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Study Reveals Link Between Social and Environmental Adversities and Cardiovascular Risks

A recent study sheds light on the correlation between living in areas with social and environmental challenges and the heightened risk of heart disease and stroke. Published online on March 27 in the Journal of the American Heart Association, the research underscores the combined impact of social and environmental factors on cardiovascular health.

Led by Sumanth Khadke, M.D., from Lahey Hospital & Medical Center in Burlington, Massachusetts, the study delved into how social and environmental exposures influence cardiovascular risks. Utilizing data from the 2022 Environmental Justice Index, socio-environmental justice index, and environmental burden module, the researchers analyzed the ranks of census tracts.

The findings revealed significant disparities. Compared to those in quartile 1, individuals residing in quartile 4 of the Environmental Justice Index exhibited a notably higher rate of coronary artery disease (rate ratio [RR], 1.684) and stroke (RR, 2.112). Moreover, quartile 4 of the environmental burden module showed increased rates of coronary artery disease (RR, 1.143) and stroke (RR, 1.118) compared to quartile 1. Similar trends were observed for chronic kidney disease, hypertension, diabetes, obesity, high cholesterol, lack of health insurance, inadequate sleep (less than seven hours per night), insufficient leisure time physical activity, and prolonged mental and physical health challenges in the past month.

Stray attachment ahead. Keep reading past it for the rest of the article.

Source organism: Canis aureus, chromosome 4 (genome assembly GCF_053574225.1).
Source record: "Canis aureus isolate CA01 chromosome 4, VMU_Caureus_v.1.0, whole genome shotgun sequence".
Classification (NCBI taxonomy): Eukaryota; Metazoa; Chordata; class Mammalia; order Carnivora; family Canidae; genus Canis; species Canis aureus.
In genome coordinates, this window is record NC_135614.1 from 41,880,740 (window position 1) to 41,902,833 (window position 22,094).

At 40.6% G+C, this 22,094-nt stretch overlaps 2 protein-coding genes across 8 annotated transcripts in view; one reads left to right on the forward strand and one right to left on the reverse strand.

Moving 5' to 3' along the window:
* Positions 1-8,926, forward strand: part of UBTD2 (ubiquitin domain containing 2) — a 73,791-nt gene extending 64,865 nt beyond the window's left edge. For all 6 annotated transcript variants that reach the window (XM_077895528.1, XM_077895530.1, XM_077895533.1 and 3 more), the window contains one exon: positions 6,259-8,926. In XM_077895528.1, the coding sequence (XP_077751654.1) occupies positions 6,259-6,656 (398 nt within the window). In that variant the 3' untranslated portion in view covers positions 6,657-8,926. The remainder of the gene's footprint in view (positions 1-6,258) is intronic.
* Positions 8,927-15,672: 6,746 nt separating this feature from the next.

"The prevalence of cardiovascular disease and its risk factors is highly associated with increased social and environmental adversities, and environmental exposure plays an important role independent of social factors," the authors emphasized.

However, it's important to note that one author disclosed ties to the pharmaceutical industry, underscoring the need for transparency in research funding and potential conflicts of interest.

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